The animations don’t bother me as much as they seem to bother other people – though ask me again about Mail.app in a few weeks. I’ve seen some complaints about the speed of the animation between spaces, but it seems reasonable to me.
That said, the iCal redesign doesn’t do much for me, but I’m not a heavy iCal user. Address book I like better, though I still think it’s a little hard to use. One feature that I do like is that, if you use iPhoto’s faces feature, Address Book can easily search iPhoto for pictures matching the name of the contact to use as the avatar for that contact.
Auto-Save and Versions
One of the biggest functional features of Lion is the auto-save and versioning. Lion-native apps auto save when idle or at a timed interval, and automatically save when the app is closed. They also automatically restore state when the app reopens. Apps have a Time Machine like interface to view old versions of the same document. Points:
- Basically, this is awesome.
- I think it’s going to be much harder to break my typing tic of pressing command-s at the end of every sentence then it is to adjust to the scrolling thing.
- I also think it’s going to take some time to get used to the new “Save a Version/Duplicate/Revert To Saved” wording in the file menu.
One thing I haven’t seen commented on is that there seem to be two different kinds of version support in Lion. Which may mean that I’m getting this wrong. But it appears that there is a subtle difference between apps like Pages, Keynote, and other applications. In Pages and Keynote, you have access to every save point over the history of the document.
For other applications, if you are connected to your Time Machine drive, you have all time machine snapshots. If you aren’t you seem to have access to maybe the most recent time machine snapshot. I’m not 100% sure exactly what’s going on and I’m not sure yet if it’s an app thing or a document type thing – for example, it seems like Apple’s TextEdit can create multiple versions of a text document, but, for example, Byword can’t. But Byword is Lion-compatible, in that it has the new-style File menu. Ultimately, as cool as this is theory, it’s a little confusing in implementation.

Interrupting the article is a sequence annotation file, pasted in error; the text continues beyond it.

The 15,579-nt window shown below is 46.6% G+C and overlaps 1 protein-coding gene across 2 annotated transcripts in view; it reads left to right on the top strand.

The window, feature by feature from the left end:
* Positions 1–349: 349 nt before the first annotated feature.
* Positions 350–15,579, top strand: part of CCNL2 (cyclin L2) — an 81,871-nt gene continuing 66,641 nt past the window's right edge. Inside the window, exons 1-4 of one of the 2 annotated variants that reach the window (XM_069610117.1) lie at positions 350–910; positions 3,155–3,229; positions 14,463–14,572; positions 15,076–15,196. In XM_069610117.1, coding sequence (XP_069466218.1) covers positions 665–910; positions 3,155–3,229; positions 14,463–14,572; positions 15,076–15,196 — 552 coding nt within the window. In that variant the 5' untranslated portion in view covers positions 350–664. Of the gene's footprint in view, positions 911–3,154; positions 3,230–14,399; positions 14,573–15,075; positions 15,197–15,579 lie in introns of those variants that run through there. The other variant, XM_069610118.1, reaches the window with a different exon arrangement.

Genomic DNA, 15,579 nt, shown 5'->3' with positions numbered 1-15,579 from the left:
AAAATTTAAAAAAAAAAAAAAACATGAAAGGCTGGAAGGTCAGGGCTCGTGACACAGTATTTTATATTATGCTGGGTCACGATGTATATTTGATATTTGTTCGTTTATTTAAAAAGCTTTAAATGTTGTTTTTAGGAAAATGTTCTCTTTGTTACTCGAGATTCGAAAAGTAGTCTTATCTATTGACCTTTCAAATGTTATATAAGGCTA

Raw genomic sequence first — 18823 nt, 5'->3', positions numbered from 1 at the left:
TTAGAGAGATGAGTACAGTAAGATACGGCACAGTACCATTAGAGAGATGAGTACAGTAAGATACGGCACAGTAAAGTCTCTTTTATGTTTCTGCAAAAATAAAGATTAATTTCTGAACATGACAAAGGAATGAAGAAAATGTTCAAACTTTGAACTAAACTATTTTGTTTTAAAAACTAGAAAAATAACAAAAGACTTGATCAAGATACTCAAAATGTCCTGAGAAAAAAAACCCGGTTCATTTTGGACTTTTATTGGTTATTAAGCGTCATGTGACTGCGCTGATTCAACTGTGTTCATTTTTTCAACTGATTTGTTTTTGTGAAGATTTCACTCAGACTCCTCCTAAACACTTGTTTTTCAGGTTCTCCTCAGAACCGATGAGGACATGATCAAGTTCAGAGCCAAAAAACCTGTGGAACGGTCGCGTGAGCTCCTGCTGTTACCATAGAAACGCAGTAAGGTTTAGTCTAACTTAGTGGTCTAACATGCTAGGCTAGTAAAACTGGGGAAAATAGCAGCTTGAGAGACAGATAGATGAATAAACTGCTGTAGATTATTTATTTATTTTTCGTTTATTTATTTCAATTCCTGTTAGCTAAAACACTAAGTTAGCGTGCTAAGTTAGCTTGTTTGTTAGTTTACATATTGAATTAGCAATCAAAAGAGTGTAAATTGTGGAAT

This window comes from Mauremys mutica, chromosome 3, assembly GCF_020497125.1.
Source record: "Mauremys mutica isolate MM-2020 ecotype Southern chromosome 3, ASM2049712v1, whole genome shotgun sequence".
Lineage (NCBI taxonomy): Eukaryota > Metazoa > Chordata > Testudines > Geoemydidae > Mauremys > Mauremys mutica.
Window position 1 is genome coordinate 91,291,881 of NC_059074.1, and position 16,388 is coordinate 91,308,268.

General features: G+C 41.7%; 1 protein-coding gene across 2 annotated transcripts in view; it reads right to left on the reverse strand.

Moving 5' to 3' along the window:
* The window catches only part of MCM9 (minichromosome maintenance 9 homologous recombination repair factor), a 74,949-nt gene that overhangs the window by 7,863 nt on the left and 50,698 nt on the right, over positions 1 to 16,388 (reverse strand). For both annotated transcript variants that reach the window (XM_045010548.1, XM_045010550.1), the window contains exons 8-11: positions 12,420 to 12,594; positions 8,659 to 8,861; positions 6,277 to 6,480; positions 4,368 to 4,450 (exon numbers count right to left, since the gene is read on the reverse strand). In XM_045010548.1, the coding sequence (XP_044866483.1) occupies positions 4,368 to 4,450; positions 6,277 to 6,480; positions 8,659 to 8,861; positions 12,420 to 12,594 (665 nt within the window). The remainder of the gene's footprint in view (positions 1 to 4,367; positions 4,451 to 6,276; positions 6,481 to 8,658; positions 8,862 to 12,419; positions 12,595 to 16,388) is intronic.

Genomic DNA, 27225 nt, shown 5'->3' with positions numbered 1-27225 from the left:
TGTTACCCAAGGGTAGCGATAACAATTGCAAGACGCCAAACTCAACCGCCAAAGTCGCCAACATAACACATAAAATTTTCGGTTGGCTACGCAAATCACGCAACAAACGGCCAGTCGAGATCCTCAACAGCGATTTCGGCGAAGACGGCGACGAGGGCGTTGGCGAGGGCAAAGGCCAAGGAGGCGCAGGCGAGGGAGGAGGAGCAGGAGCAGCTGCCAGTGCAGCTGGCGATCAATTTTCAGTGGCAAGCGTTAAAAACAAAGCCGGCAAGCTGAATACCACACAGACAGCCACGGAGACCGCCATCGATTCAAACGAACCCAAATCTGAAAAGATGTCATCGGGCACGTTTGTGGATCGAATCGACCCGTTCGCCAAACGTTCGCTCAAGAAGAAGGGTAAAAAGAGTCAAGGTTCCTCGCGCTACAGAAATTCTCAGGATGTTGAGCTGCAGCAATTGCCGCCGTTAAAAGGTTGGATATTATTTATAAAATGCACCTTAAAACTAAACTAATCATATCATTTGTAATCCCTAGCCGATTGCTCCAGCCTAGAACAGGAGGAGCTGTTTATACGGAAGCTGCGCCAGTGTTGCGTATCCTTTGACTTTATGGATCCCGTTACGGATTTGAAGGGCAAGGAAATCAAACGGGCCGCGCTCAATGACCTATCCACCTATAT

I’ve started playing with Mail.app, which I stopped using about two years ago on the grounds that it was really irritating. It’s a lot better now, with a more useful three-column layout (that can become a two-column layout), conversation threading, a really, really nice search feature and a bunch of animations that straddle the line between charming and annoying. For the record, the popout animation for replying I find a bit much, but they way sent messages fly up off the top of the screen kind of makes me smile. (And if you liked the animation from the App Store where the icon files into the dock, note that Safari uses something similar for downloads, and Mail uses it for replies.)
One nice touch that I haven’t seen called out much is that in Mail and iChat, and I’m not sure where else, inline url’s have a little arrow after them, which triggers a quick look preview of the web page, similar to the way Google’s quick preview works. That’s nice.
Anything else I can think of
Lion has also added a system wide autocorrect clearly based on the iOS version. I thought this was going to bug me, but actually I kind of like it. It appears to work a little better than the iOS version at identifying and correcting actual typos, the UI is a nice combination of unobtrusive but yet making you aware that a change has been made, and it’s much more responsive than TextExpander (which I love for deliberate macros, but which has always felt a little sluggish when correcting typos). Also, the autocorrect has fixed like five typos just in this paragraph, and only got one of them wrong. I’ll actually take those odds.
Too many words to say this: I like Lion so far, although some of the specific choices puzzle me cough iCal cough. It’s taken me less time to get used to the changes than I thought, and I’m finding some of the changes making definite improvements in my normal workflow.